At White River state Park in Indianapolis there is an interactive butterfly display.  Many many beautiful specimens are housed there in various stages of their life cycle and it is a lovely space.

Butterfly Dish Nestled in Jack 'n the Pulpits by Old Painted Pump and Fish Pond Off the Patio.
You too can have a place for specimens traveling to refresh themselves by using a plate and marbles.  It happens that during an earthquake here a few years ago an antique decorative plate from my Mother-in-law was knocked from the wall above the fireplace and chipped.  I still didn't want to part with it and so I have kept it.  Today It became a garden ornament as well as a respite for the butterflies.  Tomorrow I will be looking for other shabby chic dishes for other parts of the garden and yard!

Butterfly station in the flower bed outside my door.
You can make one too by placing clean glass marbles in a shallow glass plate or dish and placing a bit of fresh water into the plate no higher than just below the tops of the marbles.  The object is to provide a place for them to lite and refresh themselves.  I am going to enjoy this addition to our landscape.  I may have to look for some more really colorful plates and marbles!

There is a lot to enjoy at the White River State Park and here is the link should you want to know more about this wonderful attraction.  

My Grandma's Diabetic Cakes, Cookies, and Dessert Recipes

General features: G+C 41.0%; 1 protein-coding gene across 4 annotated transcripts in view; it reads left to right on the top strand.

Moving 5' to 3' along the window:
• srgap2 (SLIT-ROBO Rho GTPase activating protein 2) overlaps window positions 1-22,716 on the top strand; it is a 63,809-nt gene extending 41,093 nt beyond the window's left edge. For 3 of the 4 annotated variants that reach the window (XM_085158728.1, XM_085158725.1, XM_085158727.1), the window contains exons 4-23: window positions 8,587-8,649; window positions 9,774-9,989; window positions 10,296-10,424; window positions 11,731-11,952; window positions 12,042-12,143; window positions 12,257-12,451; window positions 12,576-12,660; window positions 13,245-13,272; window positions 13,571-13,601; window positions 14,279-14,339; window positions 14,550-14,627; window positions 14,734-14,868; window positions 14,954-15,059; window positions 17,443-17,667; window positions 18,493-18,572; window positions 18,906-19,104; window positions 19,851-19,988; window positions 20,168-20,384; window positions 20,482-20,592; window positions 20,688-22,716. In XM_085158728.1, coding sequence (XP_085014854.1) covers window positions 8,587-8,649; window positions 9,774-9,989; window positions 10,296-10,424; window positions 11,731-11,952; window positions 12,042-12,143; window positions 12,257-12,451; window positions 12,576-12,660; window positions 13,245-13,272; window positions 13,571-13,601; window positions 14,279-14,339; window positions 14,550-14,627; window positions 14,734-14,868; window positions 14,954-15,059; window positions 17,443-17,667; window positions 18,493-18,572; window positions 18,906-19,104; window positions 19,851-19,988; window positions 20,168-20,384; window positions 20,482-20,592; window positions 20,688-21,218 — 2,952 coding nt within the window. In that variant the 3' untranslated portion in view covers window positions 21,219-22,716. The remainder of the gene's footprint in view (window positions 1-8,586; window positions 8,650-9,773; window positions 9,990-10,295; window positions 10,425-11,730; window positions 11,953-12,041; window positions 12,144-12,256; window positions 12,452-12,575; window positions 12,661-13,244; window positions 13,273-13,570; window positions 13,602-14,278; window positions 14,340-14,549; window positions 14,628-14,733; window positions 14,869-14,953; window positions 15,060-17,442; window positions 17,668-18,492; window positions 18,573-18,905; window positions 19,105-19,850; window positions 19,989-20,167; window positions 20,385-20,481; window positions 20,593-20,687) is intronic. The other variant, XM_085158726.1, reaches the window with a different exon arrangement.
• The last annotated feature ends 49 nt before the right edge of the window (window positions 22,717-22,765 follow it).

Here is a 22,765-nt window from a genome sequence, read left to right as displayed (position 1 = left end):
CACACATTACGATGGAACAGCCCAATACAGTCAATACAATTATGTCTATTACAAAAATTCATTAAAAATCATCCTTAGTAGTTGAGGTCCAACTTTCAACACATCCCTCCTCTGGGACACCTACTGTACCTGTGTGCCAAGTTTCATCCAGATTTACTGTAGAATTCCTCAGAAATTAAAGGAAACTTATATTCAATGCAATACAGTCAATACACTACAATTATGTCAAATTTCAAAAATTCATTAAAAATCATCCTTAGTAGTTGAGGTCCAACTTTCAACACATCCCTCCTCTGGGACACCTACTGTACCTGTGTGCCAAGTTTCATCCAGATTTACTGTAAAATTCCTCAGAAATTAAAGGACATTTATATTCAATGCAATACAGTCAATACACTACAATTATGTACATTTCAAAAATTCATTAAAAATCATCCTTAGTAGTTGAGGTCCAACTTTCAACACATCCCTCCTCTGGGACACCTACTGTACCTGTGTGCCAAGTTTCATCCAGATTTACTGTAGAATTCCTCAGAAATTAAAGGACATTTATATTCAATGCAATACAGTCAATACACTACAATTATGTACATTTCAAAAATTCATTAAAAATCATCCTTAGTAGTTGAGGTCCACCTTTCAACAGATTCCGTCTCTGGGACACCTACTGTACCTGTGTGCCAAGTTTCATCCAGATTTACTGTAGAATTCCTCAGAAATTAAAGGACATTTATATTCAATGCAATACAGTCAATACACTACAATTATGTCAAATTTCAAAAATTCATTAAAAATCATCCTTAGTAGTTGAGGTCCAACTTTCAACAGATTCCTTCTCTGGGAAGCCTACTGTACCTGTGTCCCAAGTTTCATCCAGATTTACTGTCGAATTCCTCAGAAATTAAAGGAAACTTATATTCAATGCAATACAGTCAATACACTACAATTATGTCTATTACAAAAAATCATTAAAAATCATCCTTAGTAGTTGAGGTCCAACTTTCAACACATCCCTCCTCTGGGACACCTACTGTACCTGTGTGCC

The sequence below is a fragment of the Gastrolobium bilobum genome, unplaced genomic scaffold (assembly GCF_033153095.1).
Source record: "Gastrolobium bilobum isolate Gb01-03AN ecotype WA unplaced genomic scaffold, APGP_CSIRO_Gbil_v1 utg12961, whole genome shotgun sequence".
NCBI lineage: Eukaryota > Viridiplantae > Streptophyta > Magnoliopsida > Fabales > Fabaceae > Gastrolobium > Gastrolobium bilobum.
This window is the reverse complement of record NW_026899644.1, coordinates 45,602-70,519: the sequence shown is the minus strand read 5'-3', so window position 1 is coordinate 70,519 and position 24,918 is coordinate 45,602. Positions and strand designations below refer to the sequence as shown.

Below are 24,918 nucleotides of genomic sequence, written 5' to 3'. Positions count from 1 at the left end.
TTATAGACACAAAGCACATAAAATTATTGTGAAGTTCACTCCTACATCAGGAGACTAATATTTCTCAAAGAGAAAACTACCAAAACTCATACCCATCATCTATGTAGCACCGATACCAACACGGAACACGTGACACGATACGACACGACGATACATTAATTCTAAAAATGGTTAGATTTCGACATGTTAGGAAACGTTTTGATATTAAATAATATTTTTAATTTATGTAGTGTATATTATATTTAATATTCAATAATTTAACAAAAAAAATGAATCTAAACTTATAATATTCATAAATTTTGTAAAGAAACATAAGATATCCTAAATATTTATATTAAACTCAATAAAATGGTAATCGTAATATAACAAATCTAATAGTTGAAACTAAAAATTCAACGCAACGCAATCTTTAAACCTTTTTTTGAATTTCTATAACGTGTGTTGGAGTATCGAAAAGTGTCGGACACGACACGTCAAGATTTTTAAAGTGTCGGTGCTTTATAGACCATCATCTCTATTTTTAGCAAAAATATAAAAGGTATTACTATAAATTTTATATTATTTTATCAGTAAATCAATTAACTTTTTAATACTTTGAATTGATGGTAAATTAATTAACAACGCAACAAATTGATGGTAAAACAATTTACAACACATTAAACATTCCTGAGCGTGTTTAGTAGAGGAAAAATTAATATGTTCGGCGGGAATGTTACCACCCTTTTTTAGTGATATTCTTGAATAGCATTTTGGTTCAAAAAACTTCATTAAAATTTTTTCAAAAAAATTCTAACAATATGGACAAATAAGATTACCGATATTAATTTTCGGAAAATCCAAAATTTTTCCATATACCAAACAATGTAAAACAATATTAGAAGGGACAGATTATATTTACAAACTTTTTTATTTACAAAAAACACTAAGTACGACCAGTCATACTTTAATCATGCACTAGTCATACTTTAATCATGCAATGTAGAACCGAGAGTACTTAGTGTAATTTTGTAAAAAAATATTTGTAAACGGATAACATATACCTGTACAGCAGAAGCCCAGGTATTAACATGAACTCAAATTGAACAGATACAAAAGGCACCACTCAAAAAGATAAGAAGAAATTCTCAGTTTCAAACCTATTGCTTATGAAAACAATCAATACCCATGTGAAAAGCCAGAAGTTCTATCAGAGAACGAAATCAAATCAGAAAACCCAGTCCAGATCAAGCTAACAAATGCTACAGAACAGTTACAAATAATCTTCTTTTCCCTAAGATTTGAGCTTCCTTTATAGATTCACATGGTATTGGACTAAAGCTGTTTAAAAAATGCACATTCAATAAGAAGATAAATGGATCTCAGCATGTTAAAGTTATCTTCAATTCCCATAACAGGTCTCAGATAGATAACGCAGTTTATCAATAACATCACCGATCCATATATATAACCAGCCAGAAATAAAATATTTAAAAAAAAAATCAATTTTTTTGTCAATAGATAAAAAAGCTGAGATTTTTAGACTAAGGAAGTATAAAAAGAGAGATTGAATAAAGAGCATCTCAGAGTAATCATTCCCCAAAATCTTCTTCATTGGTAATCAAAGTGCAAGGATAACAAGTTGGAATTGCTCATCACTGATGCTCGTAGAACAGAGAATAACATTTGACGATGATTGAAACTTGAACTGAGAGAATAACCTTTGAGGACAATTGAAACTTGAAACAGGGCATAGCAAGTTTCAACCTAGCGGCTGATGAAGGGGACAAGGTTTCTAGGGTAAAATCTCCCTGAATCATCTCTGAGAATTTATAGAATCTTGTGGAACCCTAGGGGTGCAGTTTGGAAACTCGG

Grandpa and Grandma on their wedding day.
There have been requests for any Diabetic recipes I might have.  Very specifically my friend from school days whom I hold dear, Sharon had asked me to see what I had access to.  So I dedicate this post to her.  We do not currently use these as we have no diabetic friends or family but they are from my Grandma's recipe collection.

Were I to need them this is the first place I would go!!  With that in mind here are some that look good to me from The Dubois County Extension Homemakers Clubs, "Here's What's Cookin' 1975 addition.

These 5 recipes looked like the first ones I would make should the need arise.  I did a bit of adapting but the recipes are all basically the same.  I always write a recipe for instance to preheat the oven first and get the pans ready.  Just the way I do it!  So I pass it along to you that way.

My Grandfather was diabetic and Grandma did cook many of these for him.  I remember the pumpkin custard and cookies well.  Really all of these sound quite good to me.........

Ingredients for Diabetic Pumpkin Custard:

2 C. pumpkin
2 eggs
1 C. skim milk
1 t. cinnamon
1/2 t. ginger
Sweetener as desired
pinch of salt

Preheat oven to 350 degrees F.  Butter a 8" pie pan and set aside.

Beat eggs and add sweetener and milk.  Mix well and add spices and salt.  Pour into a buttered 8" pie pan.  Bake for 1 hour in preheated 350 degree oven.  Custard will keep shape without crust.